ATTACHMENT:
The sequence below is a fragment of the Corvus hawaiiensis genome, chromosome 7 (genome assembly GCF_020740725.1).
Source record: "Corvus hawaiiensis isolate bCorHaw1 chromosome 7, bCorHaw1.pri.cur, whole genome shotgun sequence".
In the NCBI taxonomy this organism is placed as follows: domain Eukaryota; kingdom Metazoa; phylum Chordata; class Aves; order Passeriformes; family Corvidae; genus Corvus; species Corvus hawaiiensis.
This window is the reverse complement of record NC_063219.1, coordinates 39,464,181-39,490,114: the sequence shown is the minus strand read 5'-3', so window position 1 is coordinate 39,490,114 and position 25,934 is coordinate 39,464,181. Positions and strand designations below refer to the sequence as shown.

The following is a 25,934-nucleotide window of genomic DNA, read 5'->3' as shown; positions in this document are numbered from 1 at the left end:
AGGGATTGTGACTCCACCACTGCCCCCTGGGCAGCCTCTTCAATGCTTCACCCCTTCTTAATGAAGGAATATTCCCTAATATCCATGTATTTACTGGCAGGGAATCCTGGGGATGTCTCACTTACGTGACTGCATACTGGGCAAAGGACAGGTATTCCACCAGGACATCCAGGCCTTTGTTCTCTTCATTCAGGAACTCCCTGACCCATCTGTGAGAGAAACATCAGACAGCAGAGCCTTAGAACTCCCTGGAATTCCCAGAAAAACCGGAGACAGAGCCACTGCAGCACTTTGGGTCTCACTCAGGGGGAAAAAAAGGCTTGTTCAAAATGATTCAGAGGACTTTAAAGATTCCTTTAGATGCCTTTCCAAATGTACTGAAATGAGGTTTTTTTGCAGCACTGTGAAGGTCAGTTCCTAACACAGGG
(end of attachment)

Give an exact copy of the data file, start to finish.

The sequence below is a fragment of the Corvus hawaiiensis genome, chromosome 7 (genome assembly GCF_020740725.1).
Source record: "Corvus hawaiiensis isolate bCorHaw1 chromosome 7, bCorHaw1.pri.cur, whole genome shotgun sequence".
In the NCBI taxonomy this organism is placed as follows: domain Eukaryota; kingdom Metazoa; phylum Chordata; class Aves; order Passeriformes; family Corvidae; genus Corvus; species Corvus hawaiiensis.
This window is the reverse complement of record NC_063219.1, coordinates 39,464,181-39,490,114: the sequence shown is the minus strand read 5'-3', so window position 1 is coordinate 39,490,114 and position 25,934 is coordinate 39,464,181. Positions and strand designations below refer to the sequence as shown.

The following is a 25,934-nucleotide window of genomic DNA, read 5'->3' as shown; positions in this document are numbered from 1 at the left end:
AGGGATTGTGACTCCACCACTGCCCCCTGGGCAGCCTCTTCAATGCTTCACCCCTTCTTAATGAAGGAATATTCCCTAATATCCATGTATTTACTGGCAGGGAATCCTGGGGATGTCTCACTTACGTGACTGCATACTGGGCAAAGGACAGGTATTCCACCAGGACATCCAGGCCTTTGTTCTCTTCATTCAGGAACTCCCTGACCCATCTGTGAGAGAAACATCAGACAGCAGAGCCTTAGAACTCCCTGGAATTCCCAGAAAAACCGGAGACAGAGCCACTGCAGCACTTTGGGTCTCACTCAGGGGGAAAAAAAGGCTTGTTCAAAATGATTCAGAGGACTTTAAAGATTCCTTTAGATGCCTTTCCAAATGTACTGAAATGAGGTTTTTTTGCAGCACTGTGAAGGTCAGTTCCTAACACAGGG